As a black muslim woman, I’ve had people who claim to be allies but all they really wanted was to save me from something or somehow be my hero. It’s really easy to go from wanting to be in solidarity with marginalized and oppressed groups to wanting to be the savior, especially when we use the word ally as an identity. This made me realize that I might be this type of ally to people in other communities that I am not apart of.
So what is the right way to being in solidarity with marginalized groups without taking over their voice and space? I talked to some of my peers to see how they are an ally to themselves first and then how they are in allyship with other people in the LGBTQ+ community. Here are three steps that I came up with after talking to them that you can take to be in solidarity and show your support.
1. Be willing to listen and learn
Being in allyship with yourself can come in many different forms and for Nia, it is taking it one step at a time. Knowing that there is a community of people who have similar experiences as her is reassuring. Being in a community, learning from others that hold the same identities as you and learning more about yourself is an act of allyship. Although having allies who are not part of the community alongside you is helpful at times, it is not a need. What is a need is learning how to be an ally to yourself and empowered within your identities.
Even within spaces that hold the same identities it’s important to listen and learn. As a black girl, when I’m in spaces created for people of color, I remind myself that even though we have similar experiences, we also have different ones. Recognizing and respecting those differences make the space safe for everyone. So when I’m in a space created for people in my community and other communities that I’m not a part of, I do my best to show the same respect I want in when I’m in spaces created for me. The most helpful way for me to do this is by reminding myself that just because I don’t see it, I don’t hear it, or it does not happen to me does not mean it does not happen at all.
2. Educate yourself and start by listening to the people around you
Being an ally is a responsibility. As an ally, you are responsible for educating yourself, doing your research and listening to diverse voices.
Our individual experiences and different identities are interconnected in order to make us who we are. Lily works in allyship with the LGBTQ+ community by educating herself and really understanding the issues that matter to the community. She uses her shared experiences she has with people in the community to connect and further educate herself on experiences they might have that differ from hers.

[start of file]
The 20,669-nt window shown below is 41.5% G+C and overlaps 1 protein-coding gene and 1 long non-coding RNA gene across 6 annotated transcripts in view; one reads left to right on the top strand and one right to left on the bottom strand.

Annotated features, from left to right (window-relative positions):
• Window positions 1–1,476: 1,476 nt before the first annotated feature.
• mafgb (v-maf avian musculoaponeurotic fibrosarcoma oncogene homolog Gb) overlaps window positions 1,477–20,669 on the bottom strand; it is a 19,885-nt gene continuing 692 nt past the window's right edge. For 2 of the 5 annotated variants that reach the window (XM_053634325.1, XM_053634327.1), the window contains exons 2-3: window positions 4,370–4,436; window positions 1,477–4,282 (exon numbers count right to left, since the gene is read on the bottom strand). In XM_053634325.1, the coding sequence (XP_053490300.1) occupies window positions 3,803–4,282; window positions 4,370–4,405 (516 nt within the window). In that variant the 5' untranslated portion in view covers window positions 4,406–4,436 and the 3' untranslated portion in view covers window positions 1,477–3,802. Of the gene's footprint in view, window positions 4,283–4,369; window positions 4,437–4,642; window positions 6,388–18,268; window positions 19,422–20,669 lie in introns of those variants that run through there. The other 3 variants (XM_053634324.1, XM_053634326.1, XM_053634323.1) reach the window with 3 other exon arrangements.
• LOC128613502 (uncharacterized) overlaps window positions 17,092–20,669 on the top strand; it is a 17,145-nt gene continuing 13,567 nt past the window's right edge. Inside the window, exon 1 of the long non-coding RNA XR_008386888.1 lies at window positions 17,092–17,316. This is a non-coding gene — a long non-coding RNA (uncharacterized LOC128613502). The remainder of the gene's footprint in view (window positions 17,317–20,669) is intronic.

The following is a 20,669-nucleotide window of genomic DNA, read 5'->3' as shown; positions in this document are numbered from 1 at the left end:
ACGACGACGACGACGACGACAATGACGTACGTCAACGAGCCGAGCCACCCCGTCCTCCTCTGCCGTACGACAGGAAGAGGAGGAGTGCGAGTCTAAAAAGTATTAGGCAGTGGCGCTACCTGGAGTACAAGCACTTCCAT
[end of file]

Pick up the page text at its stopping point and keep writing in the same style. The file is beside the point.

As a person of color, what Lila needs from her allies is support, so she strives to be supportive of other marginalized groups in return. She recognizes that different allies provide different types of support and together they can make a difference.
3. Advocate and make space without taking over
There is no one way to be an ally. Allyship can be about taking action and speaking up, but it can also be about simply showing up. The important thing is knowing when to be vocal and loud about your support and when to step back and make space for people you are standing in solidarity with. When in spaces created for marginalized groups you are not apart of, you can be an ally by not taking any leadership positions and still be supportive. Be present physically to take action without taking away the space and voices of marginalized people. This is a good time to pass the mic.
It is important to be aware that an ally is not another word for hero. When I’m in spaces created for my community, I expect allies who show up to be ok with assisting in the background and let the people in that community lead. As an ally to other communities I have the same expectations for myself. My job is to educate myself, listen to the experiences and needs of the people I’m standing in solidarity with, and be supportive in ways that actually help them. This can be as simple as showing up to an event geared towards people in the LGBTQ+ community and helping to pass out pamphlets or just to listen and learn.
An example of moving through all three steps is through school club collaborations. A great way to do this is school clubs collaborating to organize events and bringing the different identities of people together in one place. Having clubs like the Black Student Union and Gender and Sexuality Alliance clubs in school is important in order to create a safe space and community for people who identify with those groups. Bringing both groups together can be important for those communities to come together because our different identities intersect. Also to acknowledge students that identify in both communities that need your allyship.
What are ways that you’ve seen the three steps the author laid out take place in your school environment?
What are the steps that you are going to take personally to be in solidarity with those that don’t hold the same identities as you?
What are action steps that your GSA can create solidarity with other clubs in your school?